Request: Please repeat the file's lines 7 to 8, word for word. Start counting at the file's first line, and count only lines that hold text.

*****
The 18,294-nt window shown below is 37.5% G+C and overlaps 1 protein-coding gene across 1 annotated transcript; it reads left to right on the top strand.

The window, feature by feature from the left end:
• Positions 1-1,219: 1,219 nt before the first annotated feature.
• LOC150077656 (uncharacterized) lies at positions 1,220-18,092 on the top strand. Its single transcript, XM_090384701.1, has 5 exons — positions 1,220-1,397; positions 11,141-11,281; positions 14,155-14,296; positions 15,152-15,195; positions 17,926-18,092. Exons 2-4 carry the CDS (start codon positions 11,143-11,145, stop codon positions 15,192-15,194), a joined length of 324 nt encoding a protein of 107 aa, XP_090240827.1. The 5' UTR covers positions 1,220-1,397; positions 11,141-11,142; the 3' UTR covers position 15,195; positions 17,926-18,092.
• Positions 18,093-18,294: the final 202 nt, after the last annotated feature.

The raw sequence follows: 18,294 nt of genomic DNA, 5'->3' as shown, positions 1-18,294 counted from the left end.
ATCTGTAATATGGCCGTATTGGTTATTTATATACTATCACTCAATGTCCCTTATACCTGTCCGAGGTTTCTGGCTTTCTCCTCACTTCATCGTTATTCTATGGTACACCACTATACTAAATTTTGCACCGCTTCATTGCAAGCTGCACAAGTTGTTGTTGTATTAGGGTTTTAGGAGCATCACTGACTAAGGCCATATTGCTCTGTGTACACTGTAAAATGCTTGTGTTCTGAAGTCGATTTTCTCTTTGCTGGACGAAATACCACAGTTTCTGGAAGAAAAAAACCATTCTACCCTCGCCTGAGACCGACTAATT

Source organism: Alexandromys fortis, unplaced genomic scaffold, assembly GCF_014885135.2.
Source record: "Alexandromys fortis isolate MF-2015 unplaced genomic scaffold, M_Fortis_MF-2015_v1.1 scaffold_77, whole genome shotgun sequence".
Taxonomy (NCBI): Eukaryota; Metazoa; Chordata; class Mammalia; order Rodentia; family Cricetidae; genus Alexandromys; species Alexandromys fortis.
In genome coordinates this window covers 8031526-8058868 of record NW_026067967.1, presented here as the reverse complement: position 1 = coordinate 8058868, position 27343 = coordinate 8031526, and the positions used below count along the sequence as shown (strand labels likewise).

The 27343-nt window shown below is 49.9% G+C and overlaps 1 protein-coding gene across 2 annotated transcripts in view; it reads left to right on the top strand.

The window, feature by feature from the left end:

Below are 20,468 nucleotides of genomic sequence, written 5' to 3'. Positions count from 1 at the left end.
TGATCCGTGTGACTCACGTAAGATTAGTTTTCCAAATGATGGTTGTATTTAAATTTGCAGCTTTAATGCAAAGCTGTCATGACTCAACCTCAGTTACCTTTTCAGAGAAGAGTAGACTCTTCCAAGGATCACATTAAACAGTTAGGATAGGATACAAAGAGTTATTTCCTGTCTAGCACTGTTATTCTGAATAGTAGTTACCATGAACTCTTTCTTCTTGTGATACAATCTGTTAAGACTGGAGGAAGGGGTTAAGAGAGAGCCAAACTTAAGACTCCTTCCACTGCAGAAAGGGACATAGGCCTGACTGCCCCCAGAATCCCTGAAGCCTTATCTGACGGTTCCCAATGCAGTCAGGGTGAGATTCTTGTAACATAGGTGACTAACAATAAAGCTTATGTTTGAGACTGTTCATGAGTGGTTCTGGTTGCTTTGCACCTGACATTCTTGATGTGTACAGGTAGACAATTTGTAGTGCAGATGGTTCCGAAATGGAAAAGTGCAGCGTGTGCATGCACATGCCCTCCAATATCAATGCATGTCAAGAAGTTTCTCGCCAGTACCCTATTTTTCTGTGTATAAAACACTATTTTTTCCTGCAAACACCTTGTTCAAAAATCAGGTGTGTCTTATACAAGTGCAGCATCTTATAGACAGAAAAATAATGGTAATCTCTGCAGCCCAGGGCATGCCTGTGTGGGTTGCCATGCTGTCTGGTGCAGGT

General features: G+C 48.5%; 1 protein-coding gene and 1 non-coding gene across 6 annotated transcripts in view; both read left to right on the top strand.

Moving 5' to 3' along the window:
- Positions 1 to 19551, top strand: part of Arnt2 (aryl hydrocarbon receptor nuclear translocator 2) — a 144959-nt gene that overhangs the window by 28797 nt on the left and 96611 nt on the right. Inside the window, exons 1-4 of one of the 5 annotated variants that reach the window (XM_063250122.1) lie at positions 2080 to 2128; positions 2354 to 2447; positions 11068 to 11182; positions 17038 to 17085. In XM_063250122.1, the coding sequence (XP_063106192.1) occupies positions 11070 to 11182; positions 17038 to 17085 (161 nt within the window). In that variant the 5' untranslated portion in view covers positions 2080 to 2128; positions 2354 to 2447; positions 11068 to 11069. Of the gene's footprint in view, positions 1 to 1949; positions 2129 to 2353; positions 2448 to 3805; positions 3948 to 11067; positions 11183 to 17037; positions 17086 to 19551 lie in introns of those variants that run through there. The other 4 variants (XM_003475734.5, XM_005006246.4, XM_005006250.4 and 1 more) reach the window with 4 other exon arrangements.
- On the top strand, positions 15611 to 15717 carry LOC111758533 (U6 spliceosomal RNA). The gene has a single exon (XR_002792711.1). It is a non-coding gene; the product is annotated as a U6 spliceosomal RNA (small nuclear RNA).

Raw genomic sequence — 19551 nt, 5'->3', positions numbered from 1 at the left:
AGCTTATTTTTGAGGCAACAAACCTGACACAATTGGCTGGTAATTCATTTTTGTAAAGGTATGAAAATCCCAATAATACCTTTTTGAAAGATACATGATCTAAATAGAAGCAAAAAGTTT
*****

ATCTGTAATATGGCCGTATTGGTTATTTATATACTATCACTCAATGTCCCTTATACCTGTCCGAGGTTTCTGGCTTTCTCCTCACTTCATCGTTATTCTATGGTACACCACTATACTAAATTTTGCACCGCTTCATTGCAAGCTGCACAAGTTGTTGTTGTATTAGGGTTTTAGGAGCATCACTGACTAAGGCCATATTGCTCTGTGTACACTGTAAAATGCTTGTGTTCTGAAGTCGATTTTCTCTTTGCTGGACGAAATACCACAGTTTCTGGAAGAAAAAAACCATTCTACCCTCGCCTGAGACCGACTAATT

Source organism: Alexandromys fortis, unplaced genomic scaffold, assembly GCF_014885135.2.